He had trouble at home, too. After he acquired a drum kit, his stepfather destroyed it during an argument. Uncomfortable living in that home, Davis moved in with his father and stepmother, which was an even worse situation. "She made it her mission to make life so miserable for me that I wanted to move out," Davis said, recalling how she'd prank him when he was sick by feeding him drinks made of hot pepper sauce. "She was a twisted, sadistic sh*t."

Working as a mortician's assistant left Korn's singer with PTSD

As a teenager, future Korn singer Jonathan Davis loved horror movies and other kinds of dark and spooky pop culture, and he found himself the most metal job possible that also played into his interests: Davis worked as a mortician's assistant at a funeral home and in the Kern County Coroner's Department in California. Upon graduating high school, he enrolled in the San Francisco College of Mortuary Science, although he later dropped out to work closer to his home in Bakersfield.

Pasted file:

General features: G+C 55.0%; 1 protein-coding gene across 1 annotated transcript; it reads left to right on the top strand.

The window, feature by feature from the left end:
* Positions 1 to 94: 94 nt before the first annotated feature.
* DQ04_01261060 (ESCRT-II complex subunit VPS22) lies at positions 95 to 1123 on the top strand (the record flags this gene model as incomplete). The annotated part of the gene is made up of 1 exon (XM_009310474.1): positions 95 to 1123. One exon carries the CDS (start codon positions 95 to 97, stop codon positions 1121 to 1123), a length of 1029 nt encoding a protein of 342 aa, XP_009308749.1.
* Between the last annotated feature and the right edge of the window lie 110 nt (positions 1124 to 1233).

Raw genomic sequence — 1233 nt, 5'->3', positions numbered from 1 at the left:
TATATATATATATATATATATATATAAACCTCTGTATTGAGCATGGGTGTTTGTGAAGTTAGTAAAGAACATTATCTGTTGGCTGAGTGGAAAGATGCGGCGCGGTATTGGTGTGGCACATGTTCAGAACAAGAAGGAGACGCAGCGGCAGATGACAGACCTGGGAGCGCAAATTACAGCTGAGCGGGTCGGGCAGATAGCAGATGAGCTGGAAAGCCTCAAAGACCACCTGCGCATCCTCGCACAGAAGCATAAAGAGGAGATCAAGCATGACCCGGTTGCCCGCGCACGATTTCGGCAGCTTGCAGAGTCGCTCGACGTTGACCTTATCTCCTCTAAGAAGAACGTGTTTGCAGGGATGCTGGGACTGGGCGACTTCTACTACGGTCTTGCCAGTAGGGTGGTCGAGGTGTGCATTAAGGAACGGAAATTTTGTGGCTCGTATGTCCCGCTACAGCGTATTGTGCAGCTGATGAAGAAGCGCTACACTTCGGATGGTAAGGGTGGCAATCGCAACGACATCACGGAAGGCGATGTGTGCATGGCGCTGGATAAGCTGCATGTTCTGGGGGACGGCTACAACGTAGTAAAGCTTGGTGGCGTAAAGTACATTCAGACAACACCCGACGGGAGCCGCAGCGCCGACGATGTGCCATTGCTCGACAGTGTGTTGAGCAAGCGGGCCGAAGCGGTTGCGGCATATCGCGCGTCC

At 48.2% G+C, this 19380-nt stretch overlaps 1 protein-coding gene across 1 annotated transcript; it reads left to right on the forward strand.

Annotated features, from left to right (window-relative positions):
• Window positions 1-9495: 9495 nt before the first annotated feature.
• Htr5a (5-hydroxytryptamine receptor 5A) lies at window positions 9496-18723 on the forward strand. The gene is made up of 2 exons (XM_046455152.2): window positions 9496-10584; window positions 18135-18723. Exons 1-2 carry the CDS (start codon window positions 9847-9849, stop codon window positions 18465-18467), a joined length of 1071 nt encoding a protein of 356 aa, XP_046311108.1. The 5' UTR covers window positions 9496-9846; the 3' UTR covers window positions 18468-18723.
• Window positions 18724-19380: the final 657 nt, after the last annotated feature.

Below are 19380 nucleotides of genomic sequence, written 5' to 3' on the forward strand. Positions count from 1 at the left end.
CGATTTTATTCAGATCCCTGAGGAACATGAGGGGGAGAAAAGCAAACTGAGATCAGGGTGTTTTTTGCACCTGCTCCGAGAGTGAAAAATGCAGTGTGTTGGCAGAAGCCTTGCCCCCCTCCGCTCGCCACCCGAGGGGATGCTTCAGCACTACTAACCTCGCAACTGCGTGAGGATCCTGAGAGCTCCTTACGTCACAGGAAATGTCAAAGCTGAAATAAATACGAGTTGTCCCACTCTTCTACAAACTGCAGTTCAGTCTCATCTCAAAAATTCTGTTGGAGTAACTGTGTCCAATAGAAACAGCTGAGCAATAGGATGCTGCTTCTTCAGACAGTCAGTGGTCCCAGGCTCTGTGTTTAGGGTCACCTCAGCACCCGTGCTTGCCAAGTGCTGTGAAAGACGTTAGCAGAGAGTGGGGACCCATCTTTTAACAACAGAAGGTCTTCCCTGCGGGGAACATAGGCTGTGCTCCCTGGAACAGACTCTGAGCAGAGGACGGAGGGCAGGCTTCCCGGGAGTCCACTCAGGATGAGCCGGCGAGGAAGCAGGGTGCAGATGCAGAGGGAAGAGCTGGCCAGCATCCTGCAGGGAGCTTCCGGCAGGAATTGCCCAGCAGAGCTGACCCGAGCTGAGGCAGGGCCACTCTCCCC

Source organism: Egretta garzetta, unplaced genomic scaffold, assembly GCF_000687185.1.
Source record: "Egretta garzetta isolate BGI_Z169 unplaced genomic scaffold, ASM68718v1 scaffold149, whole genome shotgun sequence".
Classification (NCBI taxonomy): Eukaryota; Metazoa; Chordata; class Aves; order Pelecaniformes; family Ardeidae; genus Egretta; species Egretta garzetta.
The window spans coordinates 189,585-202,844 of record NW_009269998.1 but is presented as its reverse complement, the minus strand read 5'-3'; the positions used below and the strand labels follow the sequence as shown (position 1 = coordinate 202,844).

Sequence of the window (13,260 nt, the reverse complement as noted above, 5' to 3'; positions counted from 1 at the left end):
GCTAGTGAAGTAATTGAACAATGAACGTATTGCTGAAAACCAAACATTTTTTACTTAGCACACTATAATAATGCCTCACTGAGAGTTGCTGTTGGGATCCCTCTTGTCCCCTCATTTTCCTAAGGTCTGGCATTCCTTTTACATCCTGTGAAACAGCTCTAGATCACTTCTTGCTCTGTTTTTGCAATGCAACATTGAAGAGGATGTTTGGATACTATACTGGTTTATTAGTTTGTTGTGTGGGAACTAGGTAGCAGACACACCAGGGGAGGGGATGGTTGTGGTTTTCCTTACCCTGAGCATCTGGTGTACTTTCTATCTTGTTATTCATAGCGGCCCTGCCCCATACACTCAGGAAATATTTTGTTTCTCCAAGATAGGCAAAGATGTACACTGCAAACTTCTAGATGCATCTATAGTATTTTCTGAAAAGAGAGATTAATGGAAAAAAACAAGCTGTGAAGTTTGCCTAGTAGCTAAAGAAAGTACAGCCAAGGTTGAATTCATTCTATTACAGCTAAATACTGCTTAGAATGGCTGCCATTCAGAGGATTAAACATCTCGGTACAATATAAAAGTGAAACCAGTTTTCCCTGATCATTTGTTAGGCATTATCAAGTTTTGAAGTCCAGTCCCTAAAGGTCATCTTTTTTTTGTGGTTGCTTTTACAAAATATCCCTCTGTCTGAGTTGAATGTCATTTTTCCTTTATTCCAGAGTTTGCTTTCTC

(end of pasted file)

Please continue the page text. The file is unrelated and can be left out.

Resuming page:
Altogether, Davis spent six years working on and around the recently and suddenly deceased, embalming them and performing autopsies, and it left some deep psychological scars. "I saw some really f*cked-up sh*t, which at the time made me a really hard, no-emotions," kind of guy, he told Kerrang. "I had post-traumatic stress from seeing dead babies, and young kids that had died after finding a parent's stash of drugs." Davis said he required "a lot of therapy" to finally make the horrific nightmares he experienced subside.

Korn's guitarist cut off part of his finger